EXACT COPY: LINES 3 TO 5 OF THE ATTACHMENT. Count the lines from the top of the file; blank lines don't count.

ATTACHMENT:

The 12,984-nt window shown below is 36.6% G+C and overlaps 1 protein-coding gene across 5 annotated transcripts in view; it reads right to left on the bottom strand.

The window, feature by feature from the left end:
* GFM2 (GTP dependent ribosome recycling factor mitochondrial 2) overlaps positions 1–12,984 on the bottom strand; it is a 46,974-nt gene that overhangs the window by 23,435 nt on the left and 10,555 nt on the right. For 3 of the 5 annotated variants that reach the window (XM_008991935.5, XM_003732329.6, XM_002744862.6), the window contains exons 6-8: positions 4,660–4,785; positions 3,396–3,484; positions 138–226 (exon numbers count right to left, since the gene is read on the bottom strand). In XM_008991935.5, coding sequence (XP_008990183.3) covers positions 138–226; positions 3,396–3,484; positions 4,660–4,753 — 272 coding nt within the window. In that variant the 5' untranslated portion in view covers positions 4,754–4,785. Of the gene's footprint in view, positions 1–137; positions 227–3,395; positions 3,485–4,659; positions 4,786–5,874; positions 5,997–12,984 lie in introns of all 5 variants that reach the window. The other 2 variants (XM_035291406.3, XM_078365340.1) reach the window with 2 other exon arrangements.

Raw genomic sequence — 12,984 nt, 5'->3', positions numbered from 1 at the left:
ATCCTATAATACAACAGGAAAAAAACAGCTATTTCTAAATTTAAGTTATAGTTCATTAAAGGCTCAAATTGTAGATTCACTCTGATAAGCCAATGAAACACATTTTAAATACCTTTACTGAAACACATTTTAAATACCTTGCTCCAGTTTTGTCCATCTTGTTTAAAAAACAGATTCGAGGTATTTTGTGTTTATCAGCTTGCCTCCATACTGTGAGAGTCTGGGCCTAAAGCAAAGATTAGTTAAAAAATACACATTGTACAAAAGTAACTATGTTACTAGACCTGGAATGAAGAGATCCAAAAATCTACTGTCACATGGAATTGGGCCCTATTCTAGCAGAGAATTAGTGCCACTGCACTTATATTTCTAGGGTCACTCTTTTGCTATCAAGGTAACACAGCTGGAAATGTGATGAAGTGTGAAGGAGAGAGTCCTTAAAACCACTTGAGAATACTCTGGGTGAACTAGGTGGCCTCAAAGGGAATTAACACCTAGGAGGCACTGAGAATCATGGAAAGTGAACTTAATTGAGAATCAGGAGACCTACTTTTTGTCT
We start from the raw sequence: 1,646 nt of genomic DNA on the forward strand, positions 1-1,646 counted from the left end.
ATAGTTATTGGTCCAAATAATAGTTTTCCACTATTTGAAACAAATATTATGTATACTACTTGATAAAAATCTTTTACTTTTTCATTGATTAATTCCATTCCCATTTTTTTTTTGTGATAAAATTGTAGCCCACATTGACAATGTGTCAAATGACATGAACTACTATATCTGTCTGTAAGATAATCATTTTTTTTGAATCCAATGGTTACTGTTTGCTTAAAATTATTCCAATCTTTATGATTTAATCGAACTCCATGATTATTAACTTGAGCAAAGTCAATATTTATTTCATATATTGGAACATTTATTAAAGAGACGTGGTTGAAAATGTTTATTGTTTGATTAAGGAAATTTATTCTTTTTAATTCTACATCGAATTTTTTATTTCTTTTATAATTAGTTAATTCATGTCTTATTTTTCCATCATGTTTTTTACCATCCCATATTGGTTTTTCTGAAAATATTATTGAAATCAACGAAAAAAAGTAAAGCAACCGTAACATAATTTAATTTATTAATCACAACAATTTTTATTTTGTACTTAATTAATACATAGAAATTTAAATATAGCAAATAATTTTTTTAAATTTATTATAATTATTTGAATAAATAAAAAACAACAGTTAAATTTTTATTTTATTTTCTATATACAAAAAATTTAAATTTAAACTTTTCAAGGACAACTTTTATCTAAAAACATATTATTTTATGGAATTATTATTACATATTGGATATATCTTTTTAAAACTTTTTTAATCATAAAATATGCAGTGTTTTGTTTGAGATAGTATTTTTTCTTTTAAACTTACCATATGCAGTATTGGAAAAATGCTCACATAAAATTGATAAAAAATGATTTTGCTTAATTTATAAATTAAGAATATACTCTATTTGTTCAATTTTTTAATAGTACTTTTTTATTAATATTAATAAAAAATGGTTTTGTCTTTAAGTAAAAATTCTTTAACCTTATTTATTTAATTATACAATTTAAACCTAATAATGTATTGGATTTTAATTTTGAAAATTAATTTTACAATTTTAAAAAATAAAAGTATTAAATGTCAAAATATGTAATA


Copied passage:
* GFM2 (GTP dependent ribosome recycling factor mitochondrial 2) overlaps positions 1–12,984 on the bottom strand; it is a 46,974-nt gene that overhangs the window by 23,435 nt on the left and 10,555 nt on the right. For 3 of the 5 annotated variants that reach the window (XM_008991935.5, XM_003732329.6, XM_002744862.6), the window contains exons 6-8: positions 4,660–4,785; positions 3,396–3,484; positions 138–226 (exon numbers count right to left, since the gene is read on the bottom strand). In XM_008991935.5, coding sequence (XP_008990183.3) covers positions 138–226; positions 3,396–3,484; positions 4,660–4,753 — 272 coding nt within the window. In that variant the 5' untranslated portion in view covers positions 4,754–4,785. Of the gene's footprint in view, positions 1–137; positions 227–3,395; positions 3,485–4,659; positions 4,786–5,874; positions 5,997–12,984 lie in introns of all 5 variants that reach the window. The other 2 variants (XM_035291406.3, XM_078365340.1) reach the window with 2 other exon arrangements.

Raw genomic sequence — 12,984 nt, 5'->3', positions numbered from 1 at the left:
ATCCTATAATACAACAGGAAAAAAACAGCTATTTCTAAATTTAAGTTATAGTTCATTAAAGGCTCAAATTGTAGATTCACTCTGATAAGCCAATGAAACACATTTTAAATACCTTTACTGAAACACATTTTAAATACCTTGCTCCAGTTTTGTCCATCTTGTTTAAAAAACAGATTCGAGGTATTTTGTGTTTATCAGCTTGCCTCCATACTGTGAGAGTCTGGGCCTAAAGCAAAGATTAGTTAAAAAATACACATTGTACAAAAGTAACTATGTTACTAGACCTGGAATGAAGAGATCCAAAAATCTACTGTCACATGGAATTGGGCCCTATTCTAGCAGAGAATTAGTGCCACTGCACTTATATTTCTAGGGTCACTCTTTTGCTATCAAGGTAACACAGCTGGAAATGTGATGAAGTGTGAAGGAGAGAGTCCTTAAAACCACTTGAGAATACTCTGGGTGAACTAGGTGGCCTCAAAGGGAATTAACACCTAGGAGGCACTGAGAATCATGGAAAGTGAACTTAATTGAGAATCAGGAGACCTACTTTTTGTCT